Tehran marked the last day of 2009, Thursday, by sending tanks, armored cars and Revolutionary Guards special units driving into Tehran and taking up positions in its center for the second time since demonstrators took to the streets after the June presidential election.
This ominous development in the regime's crackdown on pro-democracy voices was first reported by DEBKA-Net-Weekly's Iranian sources.
Toward evening, the Jaras Website, which is run by opposition leader Mir Hossein Mousavi's following confirmed that "hundreds of military forces and tens of armored vehicles …are moving toward Tehran."
Twenty-four hours earlier, another opposition website Rahesabz ran this alarming report: "Members of the Revolutionary Guards and the intelligence ministry picked up Mousavi and (Ayatollah Mehdi) Karroubi in the city of Kelar-Abad to protect them from the anger of the people."
The state news agency IRNA said that the two senior opposition leaders had fled Tehran.
Wednesday night and Thursday morning, their families denied they had fled the city. However, DEBKA-Net-Weekly's Iranian sources confirm that neither has been seen since these reports began to appear.
They must be presumed to have either fled or been arrested.
The mystery of their whereabouts deepened after two days, in which neither leader showed up or relayed any signs of life directly or by video or through the Internet.
Thursday, Dec. 31, after rounding up prominent dissenters during the week, various Iranian officials continued to accuse opposition leaders of grave offensives punishable by execution.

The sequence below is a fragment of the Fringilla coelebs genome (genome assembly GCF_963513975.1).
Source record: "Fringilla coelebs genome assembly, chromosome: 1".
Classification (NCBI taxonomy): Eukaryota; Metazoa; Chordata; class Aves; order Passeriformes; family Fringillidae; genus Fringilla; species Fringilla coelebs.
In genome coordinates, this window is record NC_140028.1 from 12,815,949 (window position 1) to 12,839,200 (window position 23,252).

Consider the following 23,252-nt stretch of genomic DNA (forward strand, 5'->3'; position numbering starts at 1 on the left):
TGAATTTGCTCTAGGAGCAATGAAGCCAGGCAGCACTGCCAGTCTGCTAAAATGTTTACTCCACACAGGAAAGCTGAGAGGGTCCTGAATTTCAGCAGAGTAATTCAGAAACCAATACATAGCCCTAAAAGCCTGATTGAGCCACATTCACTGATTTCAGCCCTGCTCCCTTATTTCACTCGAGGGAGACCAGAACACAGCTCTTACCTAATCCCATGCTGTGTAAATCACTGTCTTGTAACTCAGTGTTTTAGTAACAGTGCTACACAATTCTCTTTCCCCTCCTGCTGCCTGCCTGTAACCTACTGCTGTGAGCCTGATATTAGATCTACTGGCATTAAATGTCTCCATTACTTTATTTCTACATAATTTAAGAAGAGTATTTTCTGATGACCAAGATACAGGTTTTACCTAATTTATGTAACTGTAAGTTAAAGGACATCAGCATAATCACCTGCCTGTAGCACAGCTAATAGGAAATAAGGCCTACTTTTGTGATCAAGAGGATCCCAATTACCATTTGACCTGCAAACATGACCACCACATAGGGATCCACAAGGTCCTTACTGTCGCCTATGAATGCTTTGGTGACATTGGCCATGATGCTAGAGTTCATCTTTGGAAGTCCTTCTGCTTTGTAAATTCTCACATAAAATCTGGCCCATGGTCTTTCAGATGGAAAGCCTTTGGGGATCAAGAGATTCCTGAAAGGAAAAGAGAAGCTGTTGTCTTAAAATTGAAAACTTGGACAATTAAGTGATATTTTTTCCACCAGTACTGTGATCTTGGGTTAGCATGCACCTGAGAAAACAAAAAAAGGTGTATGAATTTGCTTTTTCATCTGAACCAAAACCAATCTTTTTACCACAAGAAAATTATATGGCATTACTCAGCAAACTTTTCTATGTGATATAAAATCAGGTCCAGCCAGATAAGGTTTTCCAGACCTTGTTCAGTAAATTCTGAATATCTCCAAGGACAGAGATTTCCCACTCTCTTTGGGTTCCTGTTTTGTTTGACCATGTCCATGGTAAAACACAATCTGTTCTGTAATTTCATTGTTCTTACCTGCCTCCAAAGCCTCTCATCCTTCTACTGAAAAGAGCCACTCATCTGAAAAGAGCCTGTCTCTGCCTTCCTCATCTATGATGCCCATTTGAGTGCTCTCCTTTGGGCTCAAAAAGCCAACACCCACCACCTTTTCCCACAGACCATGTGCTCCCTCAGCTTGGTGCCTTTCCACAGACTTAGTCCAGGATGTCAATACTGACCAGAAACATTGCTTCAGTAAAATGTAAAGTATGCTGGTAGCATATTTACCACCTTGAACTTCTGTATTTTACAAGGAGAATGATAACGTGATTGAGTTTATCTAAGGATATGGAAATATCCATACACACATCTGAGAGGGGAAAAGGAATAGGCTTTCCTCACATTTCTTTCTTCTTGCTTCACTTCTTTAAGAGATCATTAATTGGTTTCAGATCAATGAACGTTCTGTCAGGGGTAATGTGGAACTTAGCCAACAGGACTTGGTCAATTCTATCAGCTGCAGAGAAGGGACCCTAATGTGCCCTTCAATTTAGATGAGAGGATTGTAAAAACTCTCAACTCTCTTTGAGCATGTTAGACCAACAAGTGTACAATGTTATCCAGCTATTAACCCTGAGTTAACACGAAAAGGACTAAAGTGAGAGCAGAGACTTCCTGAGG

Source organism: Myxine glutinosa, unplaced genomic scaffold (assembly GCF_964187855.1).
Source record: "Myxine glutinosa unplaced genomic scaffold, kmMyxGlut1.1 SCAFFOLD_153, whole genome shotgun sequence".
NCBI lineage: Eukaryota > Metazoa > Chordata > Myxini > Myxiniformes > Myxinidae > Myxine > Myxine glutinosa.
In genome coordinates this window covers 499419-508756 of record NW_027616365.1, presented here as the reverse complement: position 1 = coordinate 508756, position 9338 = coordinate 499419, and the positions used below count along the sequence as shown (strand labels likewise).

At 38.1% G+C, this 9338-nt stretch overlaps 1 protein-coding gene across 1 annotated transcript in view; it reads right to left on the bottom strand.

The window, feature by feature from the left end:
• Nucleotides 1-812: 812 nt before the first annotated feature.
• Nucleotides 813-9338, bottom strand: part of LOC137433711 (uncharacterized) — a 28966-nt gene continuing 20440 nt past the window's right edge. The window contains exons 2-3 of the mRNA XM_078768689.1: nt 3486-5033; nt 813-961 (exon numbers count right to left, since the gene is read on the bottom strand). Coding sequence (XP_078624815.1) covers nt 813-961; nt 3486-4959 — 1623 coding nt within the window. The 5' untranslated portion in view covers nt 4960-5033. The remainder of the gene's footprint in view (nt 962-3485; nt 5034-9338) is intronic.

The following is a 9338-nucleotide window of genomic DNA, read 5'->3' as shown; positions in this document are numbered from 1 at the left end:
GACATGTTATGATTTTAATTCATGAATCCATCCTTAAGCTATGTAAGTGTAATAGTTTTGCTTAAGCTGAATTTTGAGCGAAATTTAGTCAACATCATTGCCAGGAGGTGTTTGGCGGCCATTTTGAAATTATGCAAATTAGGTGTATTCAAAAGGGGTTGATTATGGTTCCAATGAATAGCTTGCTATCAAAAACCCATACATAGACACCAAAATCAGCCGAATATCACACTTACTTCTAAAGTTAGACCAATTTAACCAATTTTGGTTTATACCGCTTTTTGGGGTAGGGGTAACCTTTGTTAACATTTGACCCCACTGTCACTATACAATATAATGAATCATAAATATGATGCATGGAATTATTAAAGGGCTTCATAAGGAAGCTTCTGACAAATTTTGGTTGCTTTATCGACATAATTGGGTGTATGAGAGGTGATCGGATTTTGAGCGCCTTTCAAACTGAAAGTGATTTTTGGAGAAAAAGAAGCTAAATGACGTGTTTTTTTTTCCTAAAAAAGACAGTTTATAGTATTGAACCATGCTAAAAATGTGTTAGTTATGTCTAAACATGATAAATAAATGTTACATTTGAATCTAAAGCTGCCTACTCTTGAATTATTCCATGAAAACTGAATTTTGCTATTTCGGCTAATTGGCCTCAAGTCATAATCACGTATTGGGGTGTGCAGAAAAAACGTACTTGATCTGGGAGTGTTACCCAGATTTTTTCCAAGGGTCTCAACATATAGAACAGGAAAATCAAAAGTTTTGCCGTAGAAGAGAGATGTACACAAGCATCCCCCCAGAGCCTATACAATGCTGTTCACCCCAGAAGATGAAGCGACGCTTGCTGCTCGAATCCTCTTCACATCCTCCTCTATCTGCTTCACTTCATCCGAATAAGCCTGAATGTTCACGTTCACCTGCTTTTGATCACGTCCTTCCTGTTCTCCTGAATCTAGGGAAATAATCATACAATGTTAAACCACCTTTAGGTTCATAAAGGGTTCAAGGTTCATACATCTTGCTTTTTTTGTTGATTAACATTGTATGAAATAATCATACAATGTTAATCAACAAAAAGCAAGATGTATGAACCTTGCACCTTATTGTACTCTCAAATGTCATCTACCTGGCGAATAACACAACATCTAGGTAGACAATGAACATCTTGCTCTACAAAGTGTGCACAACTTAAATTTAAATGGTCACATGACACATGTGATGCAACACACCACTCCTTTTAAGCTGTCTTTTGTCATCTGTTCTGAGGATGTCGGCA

Yet diplomatic engagement is the be-all and end-all of US policy
That night, the opposition was back on the streets in force to face the Revolutionary Guards and their tanks.
That day too, British media claimed that Peter Moore, a 36-year old IT consultant from Lincoln, who was suddenly freed in Baghdad the day before, had been taken to Tehran straight after 40 gunmen in police and government uniforms had seized him and four other Britons two and a half years ago from the Iraqi finance ministry in Baghdad.
The hostages were said to have been held by Iranian Revolutionary Guards. His fellow hostages are either dead or missing.
Neither the brutal suppression of unarmed demonstrators in Tehran nor the practice of hostage-taking, which UK foreign secretary called "heinous," has galvanized the free nations of Britain, the United States, France or Germany into an all-out drive to find out what has happened to Iran's missing opposition leaders or take up the cause of the thousands of political prisoners facing savage abuse and death in Iran's jails.
It is business as usual in relations between the West and the Islamic Republic of Iran.
Tuesday, Dec. 29, President Barack Obama condemned the "iron-fist brutality" of the regime's crackdown on unarmed demonstrators calling for the institution of civil rights and justice in Iran. But he stopped short of offering the encouragement of active American championship of their plight or even stating that the Iranian government's behavior warranted punishment.
The Washington Post quoted an administration official as saying that Obama was engaged in a difficult balancing act: The aim of any sanctions is to force the Tehran government to the negotiating table, rather than to punish it for either its apparent push to develop a nuclear weapon or its treatment of its people, says the paper.
For Tehran, this attitude is taken as a free pass to carry on as usual, our Iranian sources report.